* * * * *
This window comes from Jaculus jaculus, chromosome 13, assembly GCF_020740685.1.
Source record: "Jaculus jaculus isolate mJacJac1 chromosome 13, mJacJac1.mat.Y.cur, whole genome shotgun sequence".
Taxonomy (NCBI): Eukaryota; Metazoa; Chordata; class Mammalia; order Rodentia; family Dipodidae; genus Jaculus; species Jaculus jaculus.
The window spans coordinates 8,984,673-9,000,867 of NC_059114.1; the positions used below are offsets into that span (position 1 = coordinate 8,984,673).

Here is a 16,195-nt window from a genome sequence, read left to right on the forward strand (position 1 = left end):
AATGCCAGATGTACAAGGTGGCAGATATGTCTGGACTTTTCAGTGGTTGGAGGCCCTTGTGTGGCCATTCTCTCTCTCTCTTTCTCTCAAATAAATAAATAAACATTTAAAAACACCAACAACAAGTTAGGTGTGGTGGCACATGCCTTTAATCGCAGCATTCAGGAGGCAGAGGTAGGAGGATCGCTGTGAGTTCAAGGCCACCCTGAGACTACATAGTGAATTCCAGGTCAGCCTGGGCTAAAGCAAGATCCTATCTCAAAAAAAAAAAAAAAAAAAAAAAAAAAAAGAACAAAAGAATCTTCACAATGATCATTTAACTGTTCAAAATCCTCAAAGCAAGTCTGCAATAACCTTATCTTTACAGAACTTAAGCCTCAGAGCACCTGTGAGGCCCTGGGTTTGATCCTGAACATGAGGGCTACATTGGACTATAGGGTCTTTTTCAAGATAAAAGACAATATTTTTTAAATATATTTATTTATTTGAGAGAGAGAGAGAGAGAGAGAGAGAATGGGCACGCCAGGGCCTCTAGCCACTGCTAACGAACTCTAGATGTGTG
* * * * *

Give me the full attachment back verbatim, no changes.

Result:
This window comes from Jaculus jaculus, chromosome 13, assembly GCF_020740685.1.
Source record: "Jaculus jaculus isolate mJacJac1 chromosome 13, mJacJac1.mat.Y.cur, whole genome shotgun sequence".
Taxonomy (NCBI): Eukaryota; Metazoa; Chordata; class Mammalia; order Rodentia; family Dipodidae; genus Jaculus; species Jaculus jaculus.
The window spans coordinates 8,984,673-9,000,867 of NC_059114.1; the positions used below are offsets into that span (position 1 = coordinate 8,984,673).

Here is a 16,195-nt window from a genome sequence, read left to right on the forward strand (position 1 = left end):
AATGCCAGATGTACAAGGTGGCAGATATGTCTGGACTTTTCAGTGGTTGGAGGCCCTTGTGTGGCCATTCTCTCTCTCTCTTTCTCTCAAATAAATAAATAAACATTTAAAAACACCAACAACAAGTTAGGTGTGGTGGCACATGCCTTTAATCGCAGCATTCAGGAGGCAGAGGTAGGAGGATCGCTGTGAGTTCAAGGCCACCCTGAGACTACATAGTGAATTCCAGGTCAGCCTGGGCTAAAGCAAGATCCTATCTCAAAAAAAAAAAAAAAAAAAAAAAAAAAAAGAACAAAAGAATCTTCACAATGATCATTTAACTGTTCAAAATCCTCAAAGCAAGTCTGCAATAACCTTATCTTTACAGAACTTAAGCCTCAGAGCACCTGTGAGGCCCTGGGTTTGATCCTGAACATGAGGGCTACATTGGACTATAGGGTCTTTTTCAAGATAAAAGACAATATTTTTTAAATATATTTATTTATTTGAGAGAGAGAGAGAGAGAGAGAGAGAATGGGCACGCCAGGGCCTCTAGCCACTGCTAACGAACTCTAGATGTGTG